Almost all large airports in the U.S. use the ATIS voice heard in this video, and have been for at least the past 20 years. The voice itself is not nearly as "crisp" and clear as most other large international airports today. Here are examples from Rio de Janeiro and Amsterdam's international airports.

Interestingly, from the research I have done, the voice used in the U.S. comes from a text-to-speech technology called DECtalk launched way back in 1984. The voice used in the ATIS is called "Huge Harry." In other words, this stuff is old technology. Why isn't a more modern voice used?

  • $\begingroup$ Hey better a robot voice than a human one. Many years ago I heard a NWS hurricane warning recording in a southeast Texas so thick I literally could not understand more than a few words of what was being said. PS about 20 years ago NWS had some robots they had trained to speed in a New England / Cape Cod type accent-- that was supremely annoying as well! $\endgroup$ Oct 11, 2022 at 15:15
  • $\begingroup$ But- re the actual question -- how could the answer be anything other than "they just haven't gotten around to improving or upgrading it yet?" $\endgroup$ Oct 11, 2022 at 15:18
  • $\begingroup$ ("speed" = "speak") $\endgroup$ Oct 11, 2022 at 15:22
  • $\begingroup$ I can understand it may be complicated to change, but better voice synthesizers for ATIS purposes do exist and have for many years. $\endgroup$ Oct 11, 2022 at 15:41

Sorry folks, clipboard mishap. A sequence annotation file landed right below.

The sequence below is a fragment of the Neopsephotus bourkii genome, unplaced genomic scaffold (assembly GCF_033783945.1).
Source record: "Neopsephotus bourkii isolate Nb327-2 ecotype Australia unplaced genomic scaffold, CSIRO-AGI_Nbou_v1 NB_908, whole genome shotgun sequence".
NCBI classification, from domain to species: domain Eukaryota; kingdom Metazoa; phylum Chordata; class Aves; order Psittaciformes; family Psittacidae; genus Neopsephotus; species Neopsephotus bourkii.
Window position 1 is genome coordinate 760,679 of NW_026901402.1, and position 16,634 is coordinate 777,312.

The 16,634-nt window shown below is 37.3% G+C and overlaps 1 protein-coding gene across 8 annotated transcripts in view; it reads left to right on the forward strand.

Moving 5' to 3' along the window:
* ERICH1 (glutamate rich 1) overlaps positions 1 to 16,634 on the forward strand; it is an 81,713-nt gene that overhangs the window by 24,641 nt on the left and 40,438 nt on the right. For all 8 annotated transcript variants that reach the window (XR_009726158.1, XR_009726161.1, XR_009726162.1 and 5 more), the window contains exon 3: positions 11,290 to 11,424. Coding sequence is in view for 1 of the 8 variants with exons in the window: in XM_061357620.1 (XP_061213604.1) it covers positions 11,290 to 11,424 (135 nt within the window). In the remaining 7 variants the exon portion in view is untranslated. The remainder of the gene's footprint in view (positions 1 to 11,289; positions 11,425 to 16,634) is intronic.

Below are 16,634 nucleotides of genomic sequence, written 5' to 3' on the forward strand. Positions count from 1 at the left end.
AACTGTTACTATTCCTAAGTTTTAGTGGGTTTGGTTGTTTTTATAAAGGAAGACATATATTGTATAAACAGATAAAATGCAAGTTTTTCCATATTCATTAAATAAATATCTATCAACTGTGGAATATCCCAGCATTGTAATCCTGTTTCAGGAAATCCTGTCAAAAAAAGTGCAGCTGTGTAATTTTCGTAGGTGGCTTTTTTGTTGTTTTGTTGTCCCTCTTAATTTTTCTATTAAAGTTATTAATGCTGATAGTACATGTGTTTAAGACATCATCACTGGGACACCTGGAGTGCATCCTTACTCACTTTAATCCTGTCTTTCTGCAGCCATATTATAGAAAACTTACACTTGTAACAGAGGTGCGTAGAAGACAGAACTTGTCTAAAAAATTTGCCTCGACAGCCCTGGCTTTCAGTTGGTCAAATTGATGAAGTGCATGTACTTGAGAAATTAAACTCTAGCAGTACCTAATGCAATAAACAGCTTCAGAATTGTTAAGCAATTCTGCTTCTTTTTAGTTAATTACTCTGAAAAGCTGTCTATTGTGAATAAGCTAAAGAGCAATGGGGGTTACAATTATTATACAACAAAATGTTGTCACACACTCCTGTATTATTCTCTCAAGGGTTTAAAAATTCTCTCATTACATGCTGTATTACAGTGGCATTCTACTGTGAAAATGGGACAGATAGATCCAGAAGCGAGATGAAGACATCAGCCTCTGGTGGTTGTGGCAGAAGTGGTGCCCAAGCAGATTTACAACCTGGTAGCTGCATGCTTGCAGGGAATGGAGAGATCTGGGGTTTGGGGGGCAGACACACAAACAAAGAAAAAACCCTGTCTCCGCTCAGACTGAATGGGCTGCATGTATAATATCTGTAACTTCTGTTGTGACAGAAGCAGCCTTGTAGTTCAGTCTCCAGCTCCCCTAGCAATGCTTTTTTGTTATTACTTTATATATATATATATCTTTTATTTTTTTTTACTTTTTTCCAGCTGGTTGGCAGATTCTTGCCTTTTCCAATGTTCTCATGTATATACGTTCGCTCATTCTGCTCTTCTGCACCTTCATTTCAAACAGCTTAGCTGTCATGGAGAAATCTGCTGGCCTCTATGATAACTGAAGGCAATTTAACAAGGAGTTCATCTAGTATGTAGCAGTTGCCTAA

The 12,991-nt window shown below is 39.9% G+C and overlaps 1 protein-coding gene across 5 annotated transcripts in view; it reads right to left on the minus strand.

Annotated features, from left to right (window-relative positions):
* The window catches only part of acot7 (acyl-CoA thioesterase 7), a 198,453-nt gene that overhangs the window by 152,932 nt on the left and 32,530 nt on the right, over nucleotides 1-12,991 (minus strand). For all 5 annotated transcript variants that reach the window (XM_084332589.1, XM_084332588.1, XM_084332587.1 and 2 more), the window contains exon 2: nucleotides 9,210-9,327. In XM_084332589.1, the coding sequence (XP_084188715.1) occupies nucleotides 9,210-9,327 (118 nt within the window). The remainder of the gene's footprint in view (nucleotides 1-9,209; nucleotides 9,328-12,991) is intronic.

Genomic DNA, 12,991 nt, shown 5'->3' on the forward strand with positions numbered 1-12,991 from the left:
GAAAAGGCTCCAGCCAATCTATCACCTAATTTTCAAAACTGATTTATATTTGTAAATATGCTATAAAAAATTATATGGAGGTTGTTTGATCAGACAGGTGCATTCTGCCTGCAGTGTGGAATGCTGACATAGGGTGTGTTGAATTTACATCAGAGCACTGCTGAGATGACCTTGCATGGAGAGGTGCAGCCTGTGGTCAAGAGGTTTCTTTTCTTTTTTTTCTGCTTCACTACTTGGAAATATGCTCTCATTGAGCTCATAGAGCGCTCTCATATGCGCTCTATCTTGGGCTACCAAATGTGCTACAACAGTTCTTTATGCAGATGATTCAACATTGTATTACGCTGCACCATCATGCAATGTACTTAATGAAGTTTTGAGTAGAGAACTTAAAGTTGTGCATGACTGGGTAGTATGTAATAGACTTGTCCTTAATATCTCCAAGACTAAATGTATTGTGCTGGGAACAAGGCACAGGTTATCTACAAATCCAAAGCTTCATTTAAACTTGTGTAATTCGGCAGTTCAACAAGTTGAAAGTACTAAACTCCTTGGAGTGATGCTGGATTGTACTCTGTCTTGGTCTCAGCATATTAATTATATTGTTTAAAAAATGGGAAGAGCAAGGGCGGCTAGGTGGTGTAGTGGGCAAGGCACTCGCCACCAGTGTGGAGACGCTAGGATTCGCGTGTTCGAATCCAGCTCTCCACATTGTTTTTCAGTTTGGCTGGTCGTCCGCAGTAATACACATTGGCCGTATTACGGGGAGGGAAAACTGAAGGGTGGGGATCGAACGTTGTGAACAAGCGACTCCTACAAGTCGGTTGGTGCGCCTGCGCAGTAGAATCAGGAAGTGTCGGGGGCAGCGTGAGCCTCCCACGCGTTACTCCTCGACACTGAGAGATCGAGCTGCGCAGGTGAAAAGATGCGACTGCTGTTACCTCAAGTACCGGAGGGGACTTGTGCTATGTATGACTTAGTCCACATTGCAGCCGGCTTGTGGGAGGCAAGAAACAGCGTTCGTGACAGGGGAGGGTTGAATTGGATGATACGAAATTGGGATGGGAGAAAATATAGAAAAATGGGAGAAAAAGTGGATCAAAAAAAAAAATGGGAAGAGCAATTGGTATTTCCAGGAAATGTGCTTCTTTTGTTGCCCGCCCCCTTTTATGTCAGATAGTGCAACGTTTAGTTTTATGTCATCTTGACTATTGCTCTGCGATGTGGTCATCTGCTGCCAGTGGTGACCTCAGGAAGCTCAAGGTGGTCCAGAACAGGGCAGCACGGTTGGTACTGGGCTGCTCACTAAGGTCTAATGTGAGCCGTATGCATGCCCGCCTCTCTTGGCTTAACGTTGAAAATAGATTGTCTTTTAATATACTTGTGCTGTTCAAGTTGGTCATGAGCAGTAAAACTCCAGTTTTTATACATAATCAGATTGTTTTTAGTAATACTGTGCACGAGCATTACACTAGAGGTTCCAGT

2 Answers 2


Probably for the same reason that many aircraft use 8086 and 80186 CPUs or carbureted engines.

Getting something new tested and approved for aviation is a long, slow, expensive process because so many lives depend on it. In many cases, it's a matter of "if it ain't broke, don't fix it".

  • 1
    $\begingroup$ And once it has been tested to aviation standards, it is expensive to procure. So when whatever manager sets his priorities for his limited budget, "an ATIS that sounds nicer" doesn't usually make the cut if the existing setup works & meets the requirements. $\endgroup$
    – Ralph J
    Oct 11, 2022 at 16:34
  • $\begingroup$ Wonder what the DV was for. I can't fix what I don't know is broken... $\endgroup$
    – FreeMan
    Oct 11, 2022 at 16:38

Because the equipment/software/license has been bought and paid for, and it isn't inoperative. No big conspiracy about it.

File enough ASRS reports calling the voice a safety hazard and something might change.

  • $\begingroup$ Do you have further details on exactly which system is used? It would be useful to know if an actual synthesizer unit is still used, or if it has already been replaced long ago but maintained the same voice for commonality reasons. $\endgroup$ Oct 11, 2022 at 16:01
  • $\begingroup$ I do not, sorry. $\endgroup$
    – randomhead
    Oct 11, 2022 at 16:08

Your Answer

By clicking “Post Your Answer”, you agree to our terms of service, privacy policy and cookie policy

Not the answer you're looking for? Browse other questions tagged or ask your own question.